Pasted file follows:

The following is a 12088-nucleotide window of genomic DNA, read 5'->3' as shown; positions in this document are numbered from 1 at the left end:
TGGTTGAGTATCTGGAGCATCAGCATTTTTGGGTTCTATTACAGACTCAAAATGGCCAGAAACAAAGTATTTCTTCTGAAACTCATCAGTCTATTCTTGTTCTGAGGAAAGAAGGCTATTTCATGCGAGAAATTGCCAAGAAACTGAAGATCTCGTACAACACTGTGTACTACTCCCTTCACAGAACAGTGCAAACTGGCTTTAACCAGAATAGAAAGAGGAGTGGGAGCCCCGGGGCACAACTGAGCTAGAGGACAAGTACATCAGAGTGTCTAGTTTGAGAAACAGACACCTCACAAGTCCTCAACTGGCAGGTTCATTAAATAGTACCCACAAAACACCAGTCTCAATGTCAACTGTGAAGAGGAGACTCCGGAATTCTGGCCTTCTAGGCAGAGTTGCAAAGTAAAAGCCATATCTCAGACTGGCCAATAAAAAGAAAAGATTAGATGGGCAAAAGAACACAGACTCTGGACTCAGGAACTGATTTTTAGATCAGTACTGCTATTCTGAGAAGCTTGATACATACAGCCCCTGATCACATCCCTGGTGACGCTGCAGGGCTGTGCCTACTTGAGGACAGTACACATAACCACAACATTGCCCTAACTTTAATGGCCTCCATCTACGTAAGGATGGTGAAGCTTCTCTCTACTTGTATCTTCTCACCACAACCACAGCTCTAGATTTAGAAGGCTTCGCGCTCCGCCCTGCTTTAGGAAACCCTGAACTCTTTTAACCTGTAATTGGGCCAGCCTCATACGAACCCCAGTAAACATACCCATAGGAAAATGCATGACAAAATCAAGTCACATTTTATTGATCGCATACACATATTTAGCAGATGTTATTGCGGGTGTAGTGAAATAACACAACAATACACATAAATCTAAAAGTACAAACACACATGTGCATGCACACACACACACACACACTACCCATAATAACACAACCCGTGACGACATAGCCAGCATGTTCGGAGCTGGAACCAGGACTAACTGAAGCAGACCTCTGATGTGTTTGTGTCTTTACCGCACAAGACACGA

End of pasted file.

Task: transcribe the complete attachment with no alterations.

The following is a 12088-nucleotide window of genomic DNA, read 5'->3' as shown; positions in this document are numbered from 1 at the left end:
TGGTTGAGTATCTGGAGCATCAGCATTTTTGGGTTCTATTACAGACTCAAAATGGCCAGAAACAAAGTATTTCTTCTGAAACTCATCAGTCTATTCTTGTTCTGAGGAAAGAAGGCTATTTCATGCGAGAAATTGCCAAGAAACTGAAGATCTCGTACAACACTGTGTACTACTCCCTTCACAGAACAGTGCAAACTGGCTTTAACCAGAATAGAAAGAGGAGTGGGAGCCCCGGGGCACAACTGAGCTAGAGGACAAGTACATCAGAGTGTCTAGTTTGAGAAACAGACACCTCACAAGTCCTCAACTGGCAGGTTCATTAAATAGTACCCACAAAACACCAGTCTCAATGTCAACTGTGAAGAGGAGACTCCGGAATTCTGGCCTTCTAGGCAGAGTTGCAAAGTAAAAGCCATATCTCAGACTGGCCAATAAAAAGAAAAGATTAGATGGGCAAAAGAACACAGACTCTGGACTCAGGAACTGATTTTTAGATCAGTACTGCTATTCTGAGAAGCTTGATACATACAGCCCCTGATCACATCCCTGGTGACGCTGCAGGGCTGTGCCTACTTGAGGACAGTACACATAACCACAACATTGCCCTAACTTTAATGGCCTCCATCTACGTAAGGATGGTGAAGCTTCTCTCTACTTGTATCTTCTCACCACAACCACAGCTCTAGATTTAGAAGGCTTCGCGCTCCGCCCTGCTTTAGGAAACCCTGAACTCTTTTAACCTGTAATTGGGCCAGCCTCATACGAACCCCAGTAAACATACCCATAGGAAAATGCATGACAAAATCAAGTCACATTTTATTGATCGCATACACATATTTAGCAGATGTTATTGCGGGTGTAGTGAAATAACACAACAATACACATAAATCTAAAAGTACAAACACACATGTGCATGCACACACACACACACACACTACCCATAATAACACAACCCGTGACGACATAGCCAGCATGTTCGGAGCTGGAACCAGGACTAACTGAAGCAGACCTCTGATGTGTTTGTGTCTTTACCGCACAAGACACGA